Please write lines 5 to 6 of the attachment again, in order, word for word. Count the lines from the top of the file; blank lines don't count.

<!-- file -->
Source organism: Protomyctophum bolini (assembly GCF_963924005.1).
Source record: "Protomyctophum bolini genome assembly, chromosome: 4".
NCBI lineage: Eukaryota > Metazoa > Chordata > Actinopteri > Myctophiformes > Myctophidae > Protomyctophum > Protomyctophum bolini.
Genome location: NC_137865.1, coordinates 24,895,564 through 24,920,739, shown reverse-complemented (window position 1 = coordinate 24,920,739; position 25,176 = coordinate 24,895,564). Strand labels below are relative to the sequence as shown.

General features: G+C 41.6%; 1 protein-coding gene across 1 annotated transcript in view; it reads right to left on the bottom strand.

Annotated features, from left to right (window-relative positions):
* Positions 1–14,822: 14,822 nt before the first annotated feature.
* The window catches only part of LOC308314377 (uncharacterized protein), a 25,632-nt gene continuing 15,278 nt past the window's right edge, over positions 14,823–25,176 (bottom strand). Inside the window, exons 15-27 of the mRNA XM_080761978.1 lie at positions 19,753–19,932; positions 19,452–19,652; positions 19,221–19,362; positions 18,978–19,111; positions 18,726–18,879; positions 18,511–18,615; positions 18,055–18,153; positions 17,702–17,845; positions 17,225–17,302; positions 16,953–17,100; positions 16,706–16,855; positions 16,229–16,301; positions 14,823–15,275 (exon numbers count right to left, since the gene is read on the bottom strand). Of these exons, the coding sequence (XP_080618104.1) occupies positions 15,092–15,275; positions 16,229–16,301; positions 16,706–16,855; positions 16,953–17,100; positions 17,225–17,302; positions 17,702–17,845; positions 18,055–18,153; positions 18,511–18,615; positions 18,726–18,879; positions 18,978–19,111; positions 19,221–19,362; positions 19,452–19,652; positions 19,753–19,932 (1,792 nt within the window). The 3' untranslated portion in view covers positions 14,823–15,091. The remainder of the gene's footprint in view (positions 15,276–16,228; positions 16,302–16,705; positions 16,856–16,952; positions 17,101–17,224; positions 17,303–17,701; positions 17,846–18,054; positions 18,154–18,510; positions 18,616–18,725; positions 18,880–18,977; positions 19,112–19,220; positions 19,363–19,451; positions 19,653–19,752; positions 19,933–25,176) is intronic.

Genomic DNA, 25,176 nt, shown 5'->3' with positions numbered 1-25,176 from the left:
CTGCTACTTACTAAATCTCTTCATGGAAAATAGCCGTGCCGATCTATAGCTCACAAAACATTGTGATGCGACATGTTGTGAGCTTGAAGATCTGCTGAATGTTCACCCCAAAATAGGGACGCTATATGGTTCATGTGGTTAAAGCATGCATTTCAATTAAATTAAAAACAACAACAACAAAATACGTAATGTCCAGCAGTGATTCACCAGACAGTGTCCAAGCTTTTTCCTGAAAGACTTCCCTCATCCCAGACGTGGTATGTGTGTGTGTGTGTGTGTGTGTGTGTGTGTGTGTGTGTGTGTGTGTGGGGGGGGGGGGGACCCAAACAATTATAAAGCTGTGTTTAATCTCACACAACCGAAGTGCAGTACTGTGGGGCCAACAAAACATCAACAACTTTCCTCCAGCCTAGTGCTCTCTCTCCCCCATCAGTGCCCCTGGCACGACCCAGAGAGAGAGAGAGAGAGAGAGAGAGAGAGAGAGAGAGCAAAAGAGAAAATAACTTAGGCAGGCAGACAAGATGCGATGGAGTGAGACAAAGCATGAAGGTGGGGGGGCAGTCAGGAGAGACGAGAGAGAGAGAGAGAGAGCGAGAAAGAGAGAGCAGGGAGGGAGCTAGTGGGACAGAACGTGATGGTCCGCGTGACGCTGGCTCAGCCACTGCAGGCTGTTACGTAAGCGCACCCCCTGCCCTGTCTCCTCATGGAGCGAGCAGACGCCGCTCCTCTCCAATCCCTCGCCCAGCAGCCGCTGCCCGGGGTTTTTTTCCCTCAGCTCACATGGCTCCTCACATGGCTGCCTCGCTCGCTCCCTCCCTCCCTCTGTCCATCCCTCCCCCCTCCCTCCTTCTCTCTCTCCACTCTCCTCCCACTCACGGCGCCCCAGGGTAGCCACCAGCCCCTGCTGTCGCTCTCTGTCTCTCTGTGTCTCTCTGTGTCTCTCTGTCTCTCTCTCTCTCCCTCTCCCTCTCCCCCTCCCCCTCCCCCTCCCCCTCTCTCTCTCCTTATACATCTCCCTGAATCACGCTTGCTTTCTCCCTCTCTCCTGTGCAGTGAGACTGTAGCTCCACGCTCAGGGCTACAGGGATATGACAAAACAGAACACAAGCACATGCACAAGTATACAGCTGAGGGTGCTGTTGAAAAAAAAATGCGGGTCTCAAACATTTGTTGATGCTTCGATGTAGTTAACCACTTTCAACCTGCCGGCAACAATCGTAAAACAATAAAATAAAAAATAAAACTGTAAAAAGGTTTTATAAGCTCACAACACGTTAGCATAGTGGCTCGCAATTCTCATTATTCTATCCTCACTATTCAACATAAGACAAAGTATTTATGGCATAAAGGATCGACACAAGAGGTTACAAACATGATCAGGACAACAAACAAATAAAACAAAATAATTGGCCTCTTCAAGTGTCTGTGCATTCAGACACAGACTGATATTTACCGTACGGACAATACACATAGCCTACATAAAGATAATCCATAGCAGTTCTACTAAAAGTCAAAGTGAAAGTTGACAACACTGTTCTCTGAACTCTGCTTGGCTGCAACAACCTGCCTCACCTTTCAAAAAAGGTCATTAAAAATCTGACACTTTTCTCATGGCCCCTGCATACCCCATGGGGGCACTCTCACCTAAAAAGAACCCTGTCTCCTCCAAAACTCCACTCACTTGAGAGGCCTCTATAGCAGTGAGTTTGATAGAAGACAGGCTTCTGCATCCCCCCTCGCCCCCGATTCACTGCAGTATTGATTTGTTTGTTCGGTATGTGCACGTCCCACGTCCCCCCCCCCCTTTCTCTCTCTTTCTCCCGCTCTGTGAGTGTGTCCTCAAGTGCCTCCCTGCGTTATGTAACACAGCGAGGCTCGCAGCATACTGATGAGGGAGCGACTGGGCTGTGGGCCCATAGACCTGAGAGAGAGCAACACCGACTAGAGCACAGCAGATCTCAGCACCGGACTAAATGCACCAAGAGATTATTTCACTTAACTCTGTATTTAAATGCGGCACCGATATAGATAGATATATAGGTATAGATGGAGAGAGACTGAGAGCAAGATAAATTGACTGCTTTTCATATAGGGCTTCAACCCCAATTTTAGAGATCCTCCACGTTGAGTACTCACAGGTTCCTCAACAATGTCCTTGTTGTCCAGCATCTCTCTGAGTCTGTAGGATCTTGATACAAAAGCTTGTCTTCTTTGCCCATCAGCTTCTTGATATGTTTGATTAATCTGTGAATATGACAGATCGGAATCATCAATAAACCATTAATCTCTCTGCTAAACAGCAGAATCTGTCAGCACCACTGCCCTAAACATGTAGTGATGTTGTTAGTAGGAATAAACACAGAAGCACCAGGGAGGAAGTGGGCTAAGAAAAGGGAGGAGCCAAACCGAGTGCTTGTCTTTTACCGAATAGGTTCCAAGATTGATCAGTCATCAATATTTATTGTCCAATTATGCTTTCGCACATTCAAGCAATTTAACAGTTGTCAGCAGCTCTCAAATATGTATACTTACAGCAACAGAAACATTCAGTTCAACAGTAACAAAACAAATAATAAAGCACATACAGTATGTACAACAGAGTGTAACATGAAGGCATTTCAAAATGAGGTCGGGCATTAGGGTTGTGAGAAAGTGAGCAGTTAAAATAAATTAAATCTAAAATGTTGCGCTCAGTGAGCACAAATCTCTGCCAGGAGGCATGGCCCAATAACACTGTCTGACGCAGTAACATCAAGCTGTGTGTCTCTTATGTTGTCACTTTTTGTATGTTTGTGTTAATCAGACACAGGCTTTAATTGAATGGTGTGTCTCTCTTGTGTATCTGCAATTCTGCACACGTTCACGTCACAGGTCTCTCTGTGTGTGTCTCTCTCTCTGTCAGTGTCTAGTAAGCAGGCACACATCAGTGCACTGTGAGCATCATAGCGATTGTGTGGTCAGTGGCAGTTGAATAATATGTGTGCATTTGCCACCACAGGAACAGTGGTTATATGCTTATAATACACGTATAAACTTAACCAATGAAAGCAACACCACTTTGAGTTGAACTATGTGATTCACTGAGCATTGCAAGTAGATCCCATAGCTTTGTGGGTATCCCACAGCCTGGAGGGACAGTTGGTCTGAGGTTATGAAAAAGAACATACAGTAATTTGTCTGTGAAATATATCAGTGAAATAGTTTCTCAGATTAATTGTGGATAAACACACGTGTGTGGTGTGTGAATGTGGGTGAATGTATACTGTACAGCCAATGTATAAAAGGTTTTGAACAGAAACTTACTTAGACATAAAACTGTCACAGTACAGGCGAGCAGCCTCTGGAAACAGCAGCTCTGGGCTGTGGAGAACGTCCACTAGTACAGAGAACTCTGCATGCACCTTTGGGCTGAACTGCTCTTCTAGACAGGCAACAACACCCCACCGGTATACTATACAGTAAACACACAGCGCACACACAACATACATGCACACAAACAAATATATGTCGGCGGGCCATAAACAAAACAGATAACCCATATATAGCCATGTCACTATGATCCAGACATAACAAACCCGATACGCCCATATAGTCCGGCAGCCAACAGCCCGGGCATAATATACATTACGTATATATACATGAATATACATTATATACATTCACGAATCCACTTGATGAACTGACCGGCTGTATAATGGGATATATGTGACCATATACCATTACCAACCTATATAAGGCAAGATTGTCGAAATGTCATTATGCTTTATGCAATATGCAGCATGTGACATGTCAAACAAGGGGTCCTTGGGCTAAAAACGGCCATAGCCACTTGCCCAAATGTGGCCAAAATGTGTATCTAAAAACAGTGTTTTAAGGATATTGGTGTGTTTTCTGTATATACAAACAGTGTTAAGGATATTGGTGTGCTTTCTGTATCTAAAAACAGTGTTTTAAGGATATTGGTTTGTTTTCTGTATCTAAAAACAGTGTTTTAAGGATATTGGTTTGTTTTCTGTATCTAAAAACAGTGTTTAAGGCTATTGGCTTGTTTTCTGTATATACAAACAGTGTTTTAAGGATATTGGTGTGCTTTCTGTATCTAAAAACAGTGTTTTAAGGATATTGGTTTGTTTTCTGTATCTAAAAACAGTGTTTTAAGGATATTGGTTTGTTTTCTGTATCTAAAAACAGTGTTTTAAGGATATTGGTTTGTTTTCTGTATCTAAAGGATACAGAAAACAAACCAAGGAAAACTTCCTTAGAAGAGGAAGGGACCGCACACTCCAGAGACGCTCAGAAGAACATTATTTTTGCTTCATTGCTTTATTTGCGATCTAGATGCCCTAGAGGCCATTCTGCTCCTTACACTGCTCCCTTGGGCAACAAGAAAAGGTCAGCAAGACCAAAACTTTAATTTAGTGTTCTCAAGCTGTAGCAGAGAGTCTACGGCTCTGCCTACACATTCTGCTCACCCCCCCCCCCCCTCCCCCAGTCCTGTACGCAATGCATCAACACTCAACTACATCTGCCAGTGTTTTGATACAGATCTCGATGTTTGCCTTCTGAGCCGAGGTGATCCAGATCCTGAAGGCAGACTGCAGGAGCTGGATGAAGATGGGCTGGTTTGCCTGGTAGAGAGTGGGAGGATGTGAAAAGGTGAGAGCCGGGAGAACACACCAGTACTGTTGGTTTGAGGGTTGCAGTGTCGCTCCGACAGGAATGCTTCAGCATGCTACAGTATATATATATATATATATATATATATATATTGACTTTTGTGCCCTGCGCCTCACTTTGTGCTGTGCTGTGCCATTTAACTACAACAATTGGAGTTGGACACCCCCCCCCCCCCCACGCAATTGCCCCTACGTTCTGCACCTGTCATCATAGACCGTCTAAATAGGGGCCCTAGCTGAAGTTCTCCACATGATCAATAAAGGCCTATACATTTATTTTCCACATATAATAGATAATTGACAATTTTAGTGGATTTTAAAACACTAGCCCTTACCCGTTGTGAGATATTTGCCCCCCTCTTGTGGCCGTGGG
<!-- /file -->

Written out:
General features: G+C 41.6%; 1 protein-coding gene across 1 annotated transcript in view; it reads right to left on the bottom strand.

Annotated features, from left to right (window-relative positions):